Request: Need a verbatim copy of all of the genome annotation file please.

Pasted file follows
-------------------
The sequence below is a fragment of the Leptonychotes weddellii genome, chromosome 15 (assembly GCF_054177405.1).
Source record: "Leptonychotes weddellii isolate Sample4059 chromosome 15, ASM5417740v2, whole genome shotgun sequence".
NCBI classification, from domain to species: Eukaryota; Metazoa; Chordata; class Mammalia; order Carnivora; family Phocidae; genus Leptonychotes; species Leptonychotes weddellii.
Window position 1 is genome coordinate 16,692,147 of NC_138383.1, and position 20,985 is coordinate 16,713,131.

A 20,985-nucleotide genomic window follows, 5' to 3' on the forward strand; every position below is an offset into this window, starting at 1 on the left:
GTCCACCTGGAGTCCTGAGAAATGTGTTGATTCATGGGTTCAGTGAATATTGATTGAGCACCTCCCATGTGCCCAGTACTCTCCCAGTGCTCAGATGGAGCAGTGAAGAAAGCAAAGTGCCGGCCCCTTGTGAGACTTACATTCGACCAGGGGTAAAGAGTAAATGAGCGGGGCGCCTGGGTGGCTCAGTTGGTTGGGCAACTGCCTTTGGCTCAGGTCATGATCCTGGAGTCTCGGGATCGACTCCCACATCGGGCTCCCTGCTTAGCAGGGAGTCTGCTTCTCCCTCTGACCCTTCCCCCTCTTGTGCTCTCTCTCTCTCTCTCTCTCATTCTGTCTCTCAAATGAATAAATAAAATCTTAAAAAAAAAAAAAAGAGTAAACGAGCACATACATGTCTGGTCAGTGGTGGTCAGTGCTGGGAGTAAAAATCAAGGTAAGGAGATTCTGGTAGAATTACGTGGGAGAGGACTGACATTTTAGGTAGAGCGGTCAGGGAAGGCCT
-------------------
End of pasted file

The sequence below is a fragment of the Leptonychotes weddellii genome, chromosome 15 (assembly GCF_054177405.1).
Source record: "Leptonychotes weddellii isolate Sample4059 chromosome 15, ASM5417740v2, whole genome shotgun sequence".
NCBI classification, from domain to species: Eukaryota; Metazoa; Chordata; class Mammalia; order Carnivora; family Phocidae; genus Leptonychotes; species Leptonychotes weddellii.
Window position 1 is genome coordinate 16,692,147 of NC_138383.1, and position 20,985 is coordinate 16,713,131.

A 20,985-nucleotide genomic window follows, 5' to 3' on the forward strand; every position below is an offset into this window, starting at 1 on the left:
GTCCACCTGGAGTCCTGAGAAATGTGTTGATTCATGGGTTCAGTGAATATTGATTGAGCACCTCCCATGTGCCCAGTACTCTCCCAGTGCTCAGATGGAGCAGTGAAGAAAGCAAAGTGCCGGCCCCTTGTGAGACTTACATTCGACCAGGGGTAAAGAGTAAATGAGCGGGGCGCCTGGGTGGCTCAGTTGGTTGGGCAACTGCCTTTGGCTCAGGTCATGATCCTGGAGTCTCGGGATCGACTCCCACATCGGGCTCCCTGCTTAGCAGGGAGTCTGCTTCTCCCTCTGACCCTTCCCCCTCTTGTGCTCTCTCTCTCTCTCTCTCTCATTCTGTCTCTCAAATGAATAAATAAAATCTTAAAAAAAAAAAAAAGAGTAAACGAGCACATACATGTCTGGTCAGTGGTGGTCAGTGCTGGGAGTAAAAATCAAGGTAAGGAGATTCTGGTAGAATTACGTGGGAGAGGACTGACATTTTAGGTAGAGCGGTCAGGGAAGGCCT